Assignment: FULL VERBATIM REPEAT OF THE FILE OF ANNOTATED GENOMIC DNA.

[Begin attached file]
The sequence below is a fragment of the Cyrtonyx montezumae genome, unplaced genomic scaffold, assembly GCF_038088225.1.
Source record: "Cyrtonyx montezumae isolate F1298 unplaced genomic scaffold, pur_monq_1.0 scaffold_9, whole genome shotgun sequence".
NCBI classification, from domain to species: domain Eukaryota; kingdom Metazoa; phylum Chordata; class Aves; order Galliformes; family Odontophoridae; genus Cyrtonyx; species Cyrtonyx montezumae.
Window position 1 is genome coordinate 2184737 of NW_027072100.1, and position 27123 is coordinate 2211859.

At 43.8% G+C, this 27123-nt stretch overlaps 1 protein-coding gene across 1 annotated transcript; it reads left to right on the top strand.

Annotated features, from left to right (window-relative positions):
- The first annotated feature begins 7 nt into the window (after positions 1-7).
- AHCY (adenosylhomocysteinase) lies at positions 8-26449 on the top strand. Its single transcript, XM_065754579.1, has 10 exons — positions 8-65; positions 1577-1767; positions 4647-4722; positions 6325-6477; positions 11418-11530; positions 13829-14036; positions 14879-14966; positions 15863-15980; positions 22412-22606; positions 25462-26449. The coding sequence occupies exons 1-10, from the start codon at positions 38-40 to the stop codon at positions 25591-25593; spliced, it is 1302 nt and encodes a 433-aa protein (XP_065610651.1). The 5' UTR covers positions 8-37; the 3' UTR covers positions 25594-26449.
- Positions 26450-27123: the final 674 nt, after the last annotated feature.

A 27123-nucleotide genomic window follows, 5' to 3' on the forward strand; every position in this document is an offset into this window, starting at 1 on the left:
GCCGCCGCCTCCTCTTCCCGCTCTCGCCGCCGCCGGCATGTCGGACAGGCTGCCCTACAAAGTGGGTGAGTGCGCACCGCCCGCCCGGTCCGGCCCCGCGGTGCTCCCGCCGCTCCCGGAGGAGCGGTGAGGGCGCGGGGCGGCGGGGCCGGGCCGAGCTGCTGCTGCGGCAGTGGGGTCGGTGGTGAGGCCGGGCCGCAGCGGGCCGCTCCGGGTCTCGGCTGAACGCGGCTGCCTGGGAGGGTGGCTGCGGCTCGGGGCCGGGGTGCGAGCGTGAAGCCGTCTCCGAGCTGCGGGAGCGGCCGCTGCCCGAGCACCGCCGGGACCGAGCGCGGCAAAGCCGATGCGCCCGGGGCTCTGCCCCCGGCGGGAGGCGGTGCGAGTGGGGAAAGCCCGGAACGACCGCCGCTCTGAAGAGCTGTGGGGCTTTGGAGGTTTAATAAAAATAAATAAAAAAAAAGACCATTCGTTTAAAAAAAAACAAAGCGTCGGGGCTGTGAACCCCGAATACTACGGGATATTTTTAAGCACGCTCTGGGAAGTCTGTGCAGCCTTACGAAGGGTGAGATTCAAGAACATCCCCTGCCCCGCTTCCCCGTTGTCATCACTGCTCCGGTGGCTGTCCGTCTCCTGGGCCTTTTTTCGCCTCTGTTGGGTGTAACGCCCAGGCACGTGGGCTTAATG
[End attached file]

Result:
The sequence below is a fragment of the Cyrtonyx montezumae genome, unplaced genomic scaffold, assembly GCF_038088225.1.
Source record: "Cyrtonyx montezumae isolate F1298 unplaced genomic scaffold, pur_monq_1.0 scaffold_9, whole genome shotgun sequence".
NCBI classification, from domain to species: domain Eukaryota; kingdom Metazoa; phylum Chordata; class Aves; order Galliformes; family Odontophoridae; genus Cyrtonyx; species Cyrtonyx montezumae.
Window position 1 is genome coordinate 2184737 of NW_027072100.1, and position 27123 is coordinate 2211859.

At 43.8% G+C, this 27123-nt stretch overlaps 1 protein-coding gene across 1 annotated transcript; it reads left to right on the top strand.

Annotated features, from left to right (window-relative positions):
- The first annotated feature begins 7 nt into the window (after positions 1-7).
- AHCY (adenosylhomocysteinase) lies at positions 8-26449 on the top strand. Its single transcript, XM_065754579.1, has 10 exons — positions 8-65; positions 1577-1767; positions 4647-4722; positions 6325-6477; positions 11418-11530; positions 13829-14036; positions 14879-14966; positions 15863-15980; positions 22412-22606; positions 25462-26449. The coding sequence occupies exons 1-10, from the start codon at positions 38-40 to the stop codon at positions 25591-25593; spliced, it is 1302 nt and encodes a 433-aa protein (XP_065610651.1). The 5' UTR covers positions 8-37; the 3' UTR covers positions 25594-26449.
- Positions 26450-27123: the final 674 nt, after the last annotated feature.

A 27123-nucleotide genomic window follows, 5' to 3' on the forward strand; every position in this document is an offset into this window, starting at 1 on the left:
GCCGCCGCCTCCTCTTCCCGCTCTCGCCGCCGCCGGCATGTCGGACAGGCTGCCCTACAAAGTGGGTGAGTGCGCACCGCCCGCCCGGTCCGGCCCCGCGGTGCTCCCGCCGCTCCCGGAGGAGCGGTGAGGGCGCGGGGCGGCGGGGCCGGGCCGAGCTGCTGCTGCGGCAGTGGGGTCGGTGGTGAGGCCGGGCCGCAGCGGGCCGCTCCGGGTCTCGGCTGAACGCGGCTGCCTGGGAGGGTGGCTGCGGCTCGGGGCCGGGGTGCGAGCGTGAAGCCGTCTCCGAGCTGCGGGAGCGGCCGCTGCCCGAGCACCGCCGGGACCGAGCGCGGCAAAGCCGATGCGCCCGGGGCTCTGCCCCCGGCGGGAGGCGGTGCGAGTGGGGAAAGCCCGGAACGACCGCCGCTCTGAAGAGCTGTGGGGCTTTGGAGGTTTAATAAAAATAAATAAAAAAAAAGACCATTCGTTTAAAAAAAAACAAAGCGTCGGGGCTGTGAACCCCGAATACTACGGGATATTTTTAAGCACGCTCTGGGAAGTCTGTGCAGCCTTACGAAGGGTGAGATTCAAGAACATCCCCTGCCCCGCTTCCCCGTTGTCATCACTGCTCCGGTGGCTGTCCGTCTCCTGGGCCTTTTTTCGCCTCTGTTGGGTGTAACGCCCAGGCACGTGGGCTTAATG